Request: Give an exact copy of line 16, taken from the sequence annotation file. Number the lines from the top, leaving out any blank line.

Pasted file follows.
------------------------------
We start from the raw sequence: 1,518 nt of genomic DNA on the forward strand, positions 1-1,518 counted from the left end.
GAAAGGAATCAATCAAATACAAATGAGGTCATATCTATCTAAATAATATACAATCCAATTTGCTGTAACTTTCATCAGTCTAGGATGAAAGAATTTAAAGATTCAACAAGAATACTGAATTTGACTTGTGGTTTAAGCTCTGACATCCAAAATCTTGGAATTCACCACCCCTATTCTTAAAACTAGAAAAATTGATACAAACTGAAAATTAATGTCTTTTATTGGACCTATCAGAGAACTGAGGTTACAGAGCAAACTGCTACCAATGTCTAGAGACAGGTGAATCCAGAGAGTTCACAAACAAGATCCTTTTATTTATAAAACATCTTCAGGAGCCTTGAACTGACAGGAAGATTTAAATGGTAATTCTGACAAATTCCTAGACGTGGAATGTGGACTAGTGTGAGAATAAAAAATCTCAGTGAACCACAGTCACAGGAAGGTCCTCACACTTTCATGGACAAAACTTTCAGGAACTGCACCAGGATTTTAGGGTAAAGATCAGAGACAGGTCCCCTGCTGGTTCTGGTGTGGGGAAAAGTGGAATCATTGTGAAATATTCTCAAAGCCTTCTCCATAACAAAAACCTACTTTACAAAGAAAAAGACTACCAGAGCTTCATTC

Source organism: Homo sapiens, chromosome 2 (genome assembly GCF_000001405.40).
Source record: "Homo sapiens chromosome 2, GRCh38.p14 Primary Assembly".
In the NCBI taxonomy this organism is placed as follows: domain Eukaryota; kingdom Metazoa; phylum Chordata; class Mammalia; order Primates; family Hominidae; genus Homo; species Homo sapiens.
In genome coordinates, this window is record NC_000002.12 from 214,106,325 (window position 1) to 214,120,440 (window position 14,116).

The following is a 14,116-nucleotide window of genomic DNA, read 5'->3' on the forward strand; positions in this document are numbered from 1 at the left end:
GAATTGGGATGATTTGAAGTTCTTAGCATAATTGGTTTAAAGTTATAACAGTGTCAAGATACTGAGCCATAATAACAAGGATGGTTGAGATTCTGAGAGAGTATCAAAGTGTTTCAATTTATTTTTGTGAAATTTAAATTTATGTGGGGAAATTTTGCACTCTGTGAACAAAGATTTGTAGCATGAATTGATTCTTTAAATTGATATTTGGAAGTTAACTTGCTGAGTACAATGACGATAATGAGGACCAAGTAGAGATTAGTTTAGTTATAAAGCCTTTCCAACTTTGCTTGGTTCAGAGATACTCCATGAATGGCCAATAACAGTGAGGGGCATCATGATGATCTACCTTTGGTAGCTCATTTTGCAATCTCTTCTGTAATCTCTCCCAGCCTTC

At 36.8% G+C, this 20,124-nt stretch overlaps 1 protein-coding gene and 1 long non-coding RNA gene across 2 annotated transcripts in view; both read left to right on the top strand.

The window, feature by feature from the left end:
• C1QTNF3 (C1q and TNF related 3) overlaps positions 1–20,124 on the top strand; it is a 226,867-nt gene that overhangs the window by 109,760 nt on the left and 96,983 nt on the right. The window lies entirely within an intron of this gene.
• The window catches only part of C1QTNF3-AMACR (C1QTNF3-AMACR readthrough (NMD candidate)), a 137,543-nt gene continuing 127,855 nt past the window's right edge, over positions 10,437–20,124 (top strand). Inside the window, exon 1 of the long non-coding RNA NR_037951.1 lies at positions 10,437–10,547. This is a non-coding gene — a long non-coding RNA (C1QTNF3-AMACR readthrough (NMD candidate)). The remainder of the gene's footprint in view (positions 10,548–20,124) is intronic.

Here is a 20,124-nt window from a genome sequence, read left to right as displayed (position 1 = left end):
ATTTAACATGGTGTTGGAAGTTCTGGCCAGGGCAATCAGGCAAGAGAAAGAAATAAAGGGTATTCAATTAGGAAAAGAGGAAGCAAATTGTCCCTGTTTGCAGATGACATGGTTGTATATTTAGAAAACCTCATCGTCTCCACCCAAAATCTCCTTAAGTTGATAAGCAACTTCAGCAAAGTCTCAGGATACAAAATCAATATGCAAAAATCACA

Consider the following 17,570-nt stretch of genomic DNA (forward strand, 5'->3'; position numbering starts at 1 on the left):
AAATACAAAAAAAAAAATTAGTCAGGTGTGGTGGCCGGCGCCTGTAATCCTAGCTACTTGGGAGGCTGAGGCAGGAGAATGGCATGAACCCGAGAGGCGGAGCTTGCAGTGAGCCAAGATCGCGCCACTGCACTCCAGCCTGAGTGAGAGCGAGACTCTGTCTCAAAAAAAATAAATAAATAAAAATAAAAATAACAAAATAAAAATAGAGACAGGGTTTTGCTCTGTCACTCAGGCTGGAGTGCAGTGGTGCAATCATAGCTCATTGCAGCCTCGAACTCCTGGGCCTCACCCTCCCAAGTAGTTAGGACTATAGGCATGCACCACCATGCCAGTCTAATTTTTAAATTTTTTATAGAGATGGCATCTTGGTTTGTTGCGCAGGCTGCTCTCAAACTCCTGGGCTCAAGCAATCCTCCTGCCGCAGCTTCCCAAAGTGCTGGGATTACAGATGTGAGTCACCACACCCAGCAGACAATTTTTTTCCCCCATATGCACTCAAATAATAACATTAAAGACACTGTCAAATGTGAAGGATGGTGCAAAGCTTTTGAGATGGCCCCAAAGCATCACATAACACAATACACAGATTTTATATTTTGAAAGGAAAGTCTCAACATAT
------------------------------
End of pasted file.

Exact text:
AAATACAAAAAAAAAAATTAGTCAGGTGTGGTGGCCGGCGCCTGTAATCCTAGCTACTTGGGAGGCTGAGGCAGGAGAATGGCATGAACCCGAGAGGCGGAGCTTGCAGTGAGCCAAGATCGCGCCACTGCACTCCAGCCTGAGTGAGAGCGAGACTCTGTCTCAAAAAAAATAAATAAATAAAAATAAAAATAACAAAATAAAAATAGAGACAGGGTTTTGCTCTGTCACTCAGGCTGGAGTGCAGTGGTGCAATCATAGCTCATTGCAGCCTCGAACTCCTGGGCCTCACCCTCCCAAGTAGTTAGGACTATAGGCATGCACCACCATGCCAGTCTAATTTTTAAATTTTTTATAGAGATGGCATCTTGGTTTGTTGCGCAGGCTGCTCTCAAACTCCTGGGCTCAAGCAATCCTCCTGCCGCAGCTTCCCAAAGTGCTGGGATTACAGATGTGAGTCACCACACCCAGCAGACAATTTTTTTCCCCCATATGCACTCAAATAATAACATTAAAGACACTGTCAAATGTGAAGGATGGTGCAAAGCTTTTGAGATGGCCCCAAAGCATCACATAACACAATACACAGATTTTATATTTTGAAAGGAAAGTCTCAACATAT